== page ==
In the long and storied history of project cars, few machines have drummed up as much fanfare as the Saturday Night Special Nova has. From mid-1997 through all of 1999, we featured a-dozen-and-a-half segments on the car being transformed from a basketcase into a state-of-the-art Pro Streeter. And you readers loved it. The little Deuce, which was built by Chris Alston's Chassisworks, is arguably responsible for kicking off a whole new cottage industry revolving around First-Generation Novas, and most certainly contributed to their skyrocketing increase in popularity. From its all-tube narrowed rear chassis to the revolutionary bolt-on NoFab front clip, this little Chevy II has a virtual cult following that continues to grow. (In fact, we published a handbook on Novas that included every stage of the initial buildup partly because our phones kept ringing off the hook from enthusiasts wanting to know how to get a segment that they had missed in SUPER CHEVY.)
Although the car officially left the Chassisworks complex in Sacramento, California, more than a year ago, it hasn't lost its momentum towards becoming one bad street/strip warrior. Original plans called for the installation of a blown 421-inch small-block, backed by a bulletproof Jerico four-speed gearbox, linked by a carbon fiber driveshaft to the Chassisworks Fab 9/Strange 12-bolt rearend. When the roller left Sacramento, it went into a sort of hiatus for a year while we decided what the next step should be. Through deadlines and other more basic projects, we mulled over the Nova's fate and decided that the next step, before assembling the entire car, should be to tie the front and rear frames together-essentially making it an all-tube chassis-and create a new firewall, transmission tunnel, and floor.
While the choice to do this was spirited by the desire to create a true all tube-frame Pro Streeter, the fact is that the way the car was built at Chassisworks was more than strong enough to take whatever power combo we threw at it. And, if it hadn't been for the fact that the 38-year-old's sheetmetal floor was dented and ripped in more than a few places (we figured it must have gone over a curb or something in a previous life), we surely would have just put the car together and had fun with it. But, as they say, few project cars ever get finished, they only keep getting better.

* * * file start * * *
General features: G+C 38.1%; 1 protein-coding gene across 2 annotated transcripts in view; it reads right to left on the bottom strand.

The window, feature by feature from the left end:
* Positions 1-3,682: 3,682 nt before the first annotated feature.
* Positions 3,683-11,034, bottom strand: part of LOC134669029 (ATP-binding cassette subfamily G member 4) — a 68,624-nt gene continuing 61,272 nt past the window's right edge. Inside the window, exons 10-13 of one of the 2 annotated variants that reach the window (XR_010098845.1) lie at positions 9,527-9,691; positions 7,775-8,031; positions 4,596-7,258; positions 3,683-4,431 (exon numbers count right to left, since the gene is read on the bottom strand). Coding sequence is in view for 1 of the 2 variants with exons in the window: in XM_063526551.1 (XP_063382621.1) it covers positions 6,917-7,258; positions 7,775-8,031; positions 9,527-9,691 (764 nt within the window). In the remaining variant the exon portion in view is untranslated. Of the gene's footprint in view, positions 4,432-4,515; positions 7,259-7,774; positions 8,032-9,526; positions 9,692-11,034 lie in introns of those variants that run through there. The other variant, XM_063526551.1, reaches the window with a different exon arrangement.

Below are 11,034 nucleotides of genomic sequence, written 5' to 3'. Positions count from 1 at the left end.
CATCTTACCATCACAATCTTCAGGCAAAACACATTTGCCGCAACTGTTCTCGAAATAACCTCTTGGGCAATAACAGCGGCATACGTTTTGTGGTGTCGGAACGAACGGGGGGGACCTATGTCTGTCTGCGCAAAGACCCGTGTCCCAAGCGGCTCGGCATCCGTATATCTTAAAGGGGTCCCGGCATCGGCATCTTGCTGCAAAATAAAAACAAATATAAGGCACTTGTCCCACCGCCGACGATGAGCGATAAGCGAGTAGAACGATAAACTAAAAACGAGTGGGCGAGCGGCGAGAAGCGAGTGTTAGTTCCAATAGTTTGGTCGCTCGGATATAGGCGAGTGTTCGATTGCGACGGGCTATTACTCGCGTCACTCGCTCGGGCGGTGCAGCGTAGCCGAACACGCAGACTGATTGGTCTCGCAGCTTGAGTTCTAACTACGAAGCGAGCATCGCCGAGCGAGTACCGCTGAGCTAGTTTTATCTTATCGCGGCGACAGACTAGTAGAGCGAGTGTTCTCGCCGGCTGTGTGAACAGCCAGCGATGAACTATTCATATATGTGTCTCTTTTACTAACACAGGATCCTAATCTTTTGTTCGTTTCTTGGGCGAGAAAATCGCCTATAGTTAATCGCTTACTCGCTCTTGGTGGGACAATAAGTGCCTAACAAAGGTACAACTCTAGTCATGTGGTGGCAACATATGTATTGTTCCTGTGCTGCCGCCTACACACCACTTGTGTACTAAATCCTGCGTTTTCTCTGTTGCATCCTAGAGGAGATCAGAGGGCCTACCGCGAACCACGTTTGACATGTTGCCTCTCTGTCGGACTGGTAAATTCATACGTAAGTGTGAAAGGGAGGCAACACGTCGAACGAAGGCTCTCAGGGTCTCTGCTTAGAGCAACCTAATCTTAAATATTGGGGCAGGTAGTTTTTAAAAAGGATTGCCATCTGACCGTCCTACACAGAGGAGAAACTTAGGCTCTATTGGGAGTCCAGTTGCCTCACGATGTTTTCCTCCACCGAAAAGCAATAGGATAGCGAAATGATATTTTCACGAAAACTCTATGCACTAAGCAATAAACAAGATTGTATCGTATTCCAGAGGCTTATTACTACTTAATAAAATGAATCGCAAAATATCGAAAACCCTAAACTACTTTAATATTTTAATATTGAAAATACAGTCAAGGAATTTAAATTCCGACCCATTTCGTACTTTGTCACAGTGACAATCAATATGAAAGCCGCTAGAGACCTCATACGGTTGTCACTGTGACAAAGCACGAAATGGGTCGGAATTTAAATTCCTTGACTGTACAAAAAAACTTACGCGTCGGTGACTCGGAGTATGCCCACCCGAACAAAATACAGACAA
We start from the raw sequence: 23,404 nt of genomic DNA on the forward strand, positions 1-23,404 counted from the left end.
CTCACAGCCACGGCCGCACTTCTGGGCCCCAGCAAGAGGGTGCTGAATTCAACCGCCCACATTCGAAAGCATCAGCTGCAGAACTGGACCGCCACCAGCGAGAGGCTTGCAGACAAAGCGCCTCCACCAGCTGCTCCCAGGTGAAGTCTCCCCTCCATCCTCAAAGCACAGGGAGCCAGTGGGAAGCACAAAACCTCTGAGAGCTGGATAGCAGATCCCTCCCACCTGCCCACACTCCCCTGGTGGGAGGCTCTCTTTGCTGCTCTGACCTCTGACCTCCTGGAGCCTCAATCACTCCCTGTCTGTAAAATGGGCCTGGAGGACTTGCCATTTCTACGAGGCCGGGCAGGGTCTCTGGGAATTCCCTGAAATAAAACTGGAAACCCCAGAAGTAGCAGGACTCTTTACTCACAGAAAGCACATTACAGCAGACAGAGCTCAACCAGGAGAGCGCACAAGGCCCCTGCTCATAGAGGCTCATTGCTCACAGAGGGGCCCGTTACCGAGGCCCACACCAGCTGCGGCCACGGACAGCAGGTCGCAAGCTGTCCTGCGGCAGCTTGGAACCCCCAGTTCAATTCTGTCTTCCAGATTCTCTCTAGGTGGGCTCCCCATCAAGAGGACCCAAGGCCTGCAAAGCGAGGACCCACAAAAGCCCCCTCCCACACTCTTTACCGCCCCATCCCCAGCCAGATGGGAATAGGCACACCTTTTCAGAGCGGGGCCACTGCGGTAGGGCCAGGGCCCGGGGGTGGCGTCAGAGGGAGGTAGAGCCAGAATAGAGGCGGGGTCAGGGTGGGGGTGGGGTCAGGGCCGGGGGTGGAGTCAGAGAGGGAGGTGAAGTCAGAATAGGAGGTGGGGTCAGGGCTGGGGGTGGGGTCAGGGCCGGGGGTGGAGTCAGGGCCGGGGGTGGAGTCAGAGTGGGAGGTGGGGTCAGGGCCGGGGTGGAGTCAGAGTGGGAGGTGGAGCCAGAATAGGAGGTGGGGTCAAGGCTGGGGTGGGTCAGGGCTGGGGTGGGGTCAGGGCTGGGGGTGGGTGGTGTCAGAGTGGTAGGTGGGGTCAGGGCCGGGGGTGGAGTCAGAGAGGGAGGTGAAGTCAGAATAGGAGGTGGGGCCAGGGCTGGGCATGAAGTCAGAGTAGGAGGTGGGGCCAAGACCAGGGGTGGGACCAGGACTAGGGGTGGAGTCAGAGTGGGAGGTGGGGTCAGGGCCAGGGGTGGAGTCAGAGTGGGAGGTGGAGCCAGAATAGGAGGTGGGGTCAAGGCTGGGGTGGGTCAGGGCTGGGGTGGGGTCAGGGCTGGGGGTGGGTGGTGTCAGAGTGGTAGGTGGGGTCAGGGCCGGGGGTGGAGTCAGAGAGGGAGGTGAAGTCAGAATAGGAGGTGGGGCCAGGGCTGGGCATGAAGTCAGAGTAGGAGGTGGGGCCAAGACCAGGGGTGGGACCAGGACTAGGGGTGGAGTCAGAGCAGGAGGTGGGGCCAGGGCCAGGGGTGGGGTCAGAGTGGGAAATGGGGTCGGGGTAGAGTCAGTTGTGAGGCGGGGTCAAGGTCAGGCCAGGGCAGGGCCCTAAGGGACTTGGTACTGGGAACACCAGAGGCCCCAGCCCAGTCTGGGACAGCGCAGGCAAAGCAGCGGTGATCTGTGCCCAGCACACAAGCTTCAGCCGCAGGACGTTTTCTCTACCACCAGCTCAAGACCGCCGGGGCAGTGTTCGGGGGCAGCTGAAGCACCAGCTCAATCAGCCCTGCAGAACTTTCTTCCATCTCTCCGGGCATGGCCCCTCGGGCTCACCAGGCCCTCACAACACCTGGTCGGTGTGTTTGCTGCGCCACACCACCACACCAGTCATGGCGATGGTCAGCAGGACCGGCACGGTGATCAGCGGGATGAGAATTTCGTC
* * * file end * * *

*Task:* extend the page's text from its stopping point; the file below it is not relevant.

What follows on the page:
After a conversation with the welding experts at HTP America, we ordered one of their trick plasma cutters and their popular 160 MIG welder and set out to cut and piece together our Nova's inner structure. With the simplicity of the HTP equipment, we embarked on the procedure ourselves, firing up the plasma cutter and getting half of the firewall and driver's side floor peeled away (just to prove that we could do it ourselves) before loading the car onto our H&H trailer and heading east to Las Vegas to Hot Cars Cool Trucks, where the staff of fabricating experts is intent on doing the job.
Now, we don't want to give away all that is still in store for the Saturday Night Special. But for what's going to happen in the immediate future, we'll let you in on part of the plan: The goal is to have the awesome Chassisworks front and rear subframes tied together with round tubing and integrate them into the existing rollcage. From there, the wizards at Hot Cars Cool Trucks will move the engine mounts back a tad (lowering the center of gravity and the front-to-rear weight bias), fabricate an aluminum firewall and floor, and create a transmission mount. We'll also be installing a pair of oh-so-cool floor-mounted pedals and tubular seat mounts. To say that we're excited is an understatement. To say that we're looking forward to having the phones ringing with questions about the little boxy Chevy is, well.
But for the thousands of you who had been wondering where the Nova landed, we're happy to know that you'll be anxiously looking forward to next Saturday Night.